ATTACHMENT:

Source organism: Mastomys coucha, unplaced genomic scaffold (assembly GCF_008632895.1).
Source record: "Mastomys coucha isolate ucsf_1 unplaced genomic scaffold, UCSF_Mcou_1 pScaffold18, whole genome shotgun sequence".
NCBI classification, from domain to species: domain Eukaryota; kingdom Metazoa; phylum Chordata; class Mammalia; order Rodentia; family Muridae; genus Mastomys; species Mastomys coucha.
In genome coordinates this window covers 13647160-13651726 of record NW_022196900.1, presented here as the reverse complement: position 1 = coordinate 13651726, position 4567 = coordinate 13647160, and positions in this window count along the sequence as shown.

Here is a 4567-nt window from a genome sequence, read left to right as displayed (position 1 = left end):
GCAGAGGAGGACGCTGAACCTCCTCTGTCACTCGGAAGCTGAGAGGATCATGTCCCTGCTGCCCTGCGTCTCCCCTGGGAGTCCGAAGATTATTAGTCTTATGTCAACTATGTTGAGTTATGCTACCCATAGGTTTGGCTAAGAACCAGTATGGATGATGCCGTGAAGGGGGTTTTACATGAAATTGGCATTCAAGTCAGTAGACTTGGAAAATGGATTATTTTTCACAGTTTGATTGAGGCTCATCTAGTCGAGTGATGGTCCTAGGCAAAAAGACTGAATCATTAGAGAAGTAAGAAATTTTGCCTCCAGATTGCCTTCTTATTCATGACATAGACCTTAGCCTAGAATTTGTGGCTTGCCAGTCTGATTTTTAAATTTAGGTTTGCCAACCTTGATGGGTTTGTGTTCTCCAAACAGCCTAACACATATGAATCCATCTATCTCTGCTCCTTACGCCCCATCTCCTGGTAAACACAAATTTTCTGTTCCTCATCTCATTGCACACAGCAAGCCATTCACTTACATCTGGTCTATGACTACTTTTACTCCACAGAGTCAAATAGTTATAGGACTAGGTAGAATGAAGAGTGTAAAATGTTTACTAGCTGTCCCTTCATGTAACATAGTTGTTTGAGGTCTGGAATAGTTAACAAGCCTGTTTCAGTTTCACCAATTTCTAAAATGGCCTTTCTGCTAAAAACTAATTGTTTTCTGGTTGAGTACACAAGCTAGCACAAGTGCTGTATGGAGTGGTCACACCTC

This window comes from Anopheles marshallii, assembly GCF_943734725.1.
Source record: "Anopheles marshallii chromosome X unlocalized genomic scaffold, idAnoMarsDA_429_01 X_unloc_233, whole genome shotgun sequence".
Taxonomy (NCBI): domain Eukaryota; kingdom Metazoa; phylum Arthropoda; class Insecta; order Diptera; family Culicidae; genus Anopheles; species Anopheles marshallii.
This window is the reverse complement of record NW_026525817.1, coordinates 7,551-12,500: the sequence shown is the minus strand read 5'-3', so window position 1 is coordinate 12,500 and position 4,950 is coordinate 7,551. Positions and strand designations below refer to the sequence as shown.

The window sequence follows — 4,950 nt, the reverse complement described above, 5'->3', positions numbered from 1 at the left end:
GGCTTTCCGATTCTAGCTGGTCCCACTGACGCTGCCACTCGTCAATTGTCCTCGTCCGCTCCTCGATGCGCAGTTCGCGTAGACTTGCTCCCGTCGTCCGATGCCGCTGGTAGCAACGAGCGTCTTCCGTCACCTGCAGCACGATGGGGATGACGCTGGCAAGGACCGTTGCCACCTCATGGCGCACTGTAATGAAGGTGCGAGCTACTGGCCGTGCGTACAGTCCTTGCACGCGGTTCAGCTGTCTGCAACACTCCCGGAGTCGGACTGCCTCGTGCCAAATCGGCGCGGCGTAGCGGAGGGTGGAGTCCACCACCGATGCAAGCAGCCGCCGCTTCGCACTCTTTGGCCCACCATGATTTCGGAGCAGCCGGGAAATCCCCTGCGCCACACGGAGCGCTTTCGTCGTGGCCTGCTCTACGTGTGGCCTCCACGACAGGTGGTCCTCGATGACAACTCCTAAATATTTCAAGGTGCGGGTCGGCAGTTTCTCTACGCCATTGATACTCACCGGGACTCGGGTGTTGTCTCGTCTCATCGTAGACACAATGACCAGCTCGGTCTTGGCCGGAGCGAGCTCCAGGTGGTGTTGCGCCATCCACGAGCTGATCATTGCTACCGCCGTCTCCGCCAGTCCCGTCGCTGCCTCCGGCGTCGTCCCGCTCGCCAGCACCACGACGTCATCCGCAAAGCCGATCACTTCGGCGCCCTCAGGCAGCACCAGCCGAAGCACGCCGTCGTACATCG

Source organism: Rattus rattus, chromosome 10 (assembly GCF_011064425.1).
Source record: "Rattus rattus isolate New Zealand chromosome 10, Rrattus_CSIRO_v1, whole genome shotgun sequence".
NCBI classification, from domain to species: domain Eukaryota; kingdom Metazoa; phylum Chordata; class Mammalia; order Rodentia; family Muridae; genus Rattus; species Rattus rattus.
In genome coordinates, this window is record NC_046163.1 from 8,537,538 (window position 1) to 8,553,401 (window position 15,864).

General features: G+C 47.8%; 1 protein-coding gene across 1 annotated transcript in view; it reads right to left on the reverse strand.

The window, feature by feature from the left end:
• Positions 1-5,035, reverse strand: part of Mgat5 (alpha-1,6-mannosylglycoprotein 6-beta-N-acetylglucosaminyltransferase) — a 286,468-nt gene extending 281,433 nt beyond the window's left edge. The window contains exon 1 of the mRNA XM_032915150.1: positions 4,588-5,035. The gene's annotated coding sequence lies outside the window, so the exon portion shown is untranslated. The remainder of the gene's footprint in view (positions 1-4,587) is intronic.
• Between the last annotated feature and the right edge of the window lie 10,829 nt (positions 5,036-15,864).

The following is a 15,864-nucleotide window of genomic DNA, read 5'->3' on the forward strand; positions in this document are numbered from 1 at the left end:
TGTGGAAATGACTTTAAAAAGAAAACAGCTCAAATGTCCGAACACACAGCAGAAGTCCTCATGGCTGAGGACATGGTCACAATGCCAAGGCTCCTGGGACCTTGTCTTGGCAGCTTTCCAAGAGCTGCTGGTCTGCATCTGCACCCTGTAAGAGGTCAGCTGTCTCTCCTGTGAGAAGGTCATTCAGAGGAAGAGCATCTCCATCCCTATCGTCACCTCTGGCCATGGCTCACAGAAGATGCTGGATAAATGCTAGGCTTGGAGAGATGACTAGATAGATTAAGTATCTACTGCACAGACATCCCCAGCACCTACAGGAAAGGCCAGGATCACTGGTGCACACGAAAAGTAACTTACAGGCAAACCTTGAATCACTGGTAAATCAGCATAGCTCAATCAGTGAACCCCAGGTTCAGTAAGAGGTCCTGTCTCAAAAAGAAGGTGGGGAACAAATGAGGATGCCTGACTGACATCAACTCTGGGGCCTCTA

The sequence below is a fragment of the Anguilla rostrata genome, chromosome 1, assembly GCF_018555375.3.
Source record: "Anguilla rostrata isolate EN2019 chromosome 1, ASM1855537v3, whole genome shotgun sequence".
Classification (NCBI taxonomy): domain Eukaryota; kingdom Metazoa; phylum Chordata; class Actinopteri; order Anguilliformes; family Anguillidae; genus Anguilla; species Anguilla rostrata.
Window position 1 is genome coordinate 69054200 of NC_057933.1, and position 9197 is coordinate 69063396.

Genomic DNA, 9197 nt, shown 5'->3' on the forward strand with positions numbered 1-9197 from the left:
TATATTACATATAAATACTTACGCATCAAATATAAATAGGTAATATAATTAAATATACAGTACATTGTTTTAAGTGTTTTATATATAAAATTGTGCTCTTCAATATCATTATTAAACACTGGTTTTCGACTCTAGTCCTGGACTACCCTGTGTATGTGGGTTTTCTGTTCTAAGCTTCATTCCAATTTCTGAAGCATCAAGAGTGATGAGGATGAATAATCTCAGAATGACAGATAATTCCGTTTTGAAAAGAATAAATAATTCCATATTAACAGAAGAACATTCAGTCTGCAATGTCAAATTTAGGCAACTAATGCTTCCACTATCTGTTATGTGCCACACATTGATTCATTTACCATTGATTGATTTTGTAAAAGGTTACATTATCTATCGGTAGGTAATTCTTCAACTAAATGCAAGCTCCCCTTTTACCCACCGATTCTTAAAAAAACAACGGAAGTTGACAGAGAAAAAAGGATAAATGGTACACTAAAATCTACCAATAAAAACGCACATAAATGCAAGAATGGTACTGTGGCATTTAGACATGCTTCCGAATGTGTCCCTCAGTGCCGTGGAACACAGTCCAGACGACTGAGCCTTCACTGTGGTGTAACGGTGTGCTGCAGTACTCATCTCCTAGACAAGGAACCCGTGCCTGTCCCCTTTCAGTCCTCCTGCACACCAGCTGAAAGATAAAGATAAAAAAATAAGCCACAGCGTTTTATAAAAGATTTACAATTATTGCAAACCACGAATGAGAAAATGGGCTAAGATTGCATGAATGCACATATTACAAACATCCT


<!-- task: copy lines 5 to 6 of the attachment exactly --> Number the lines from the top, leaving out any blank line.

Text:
Here is a 4567-nt window from a genome sequence, read left to right as displayed (position 1 = left end):
GCAGAGGAGGACGCTGAACCTCCTCTGTCACTCGGAAGCTGAGAGGATCATGTCCCTGCTGCCCTGCGTCTCCCCTGGGAGTCCGAAGATTATTAGTCTTATGTCAACTATGTTGAGTTATGCTACCCATAGGTTTGGCTAAGAACCAGTATGGATGATGCCGTGAAGGGGGTTTTACATGAAATTGGCATTCAAGTCAGTAGACTTGGAAAATGGATTATTTTTCACAGTTTGATTGAGGCTCATCTAGTCGAGTGATGGTCCTAGGCAAAAAGACTGAATCATTAGAGAAGTAAGAAATTTTGCCTCCAGATTGCCTTCTTATTCATGACATAGACCTTAGCCTAGAATTTGTGGCTTGCCAGTCTGATTTTTAAATTTAGGTTTGCCAACCTTGATGGGTTTGTGTTCTCCAAACAGCCTAACACATATGAATCCATCTATCTCTGCTCCTTACGCCCCATCTCCTGGTAAACACAAATTTTCTGTTCCTCATCTCATTGCACACAGCAAGCCATTCACTTACATCTGGTCTATGACTACTTTTACTCCACAGAGTCAAATAGTTATAGGACTAGGTAGAATGAAGAGTGTAAAATGTTTACTAGCTGTCCCTTCATGTAACATAGTTGTTTGAGGTCTGGAATAGTTAACAAGCCTGTTTCAGTTTCACCAATTTCTAAAATGGCCTTTCTGCTAAAAACTAATTGTTTTCTGGTTGAGTACACAAGCTAGCACAAGTGCTGTATGGAGTGGTCACACCTC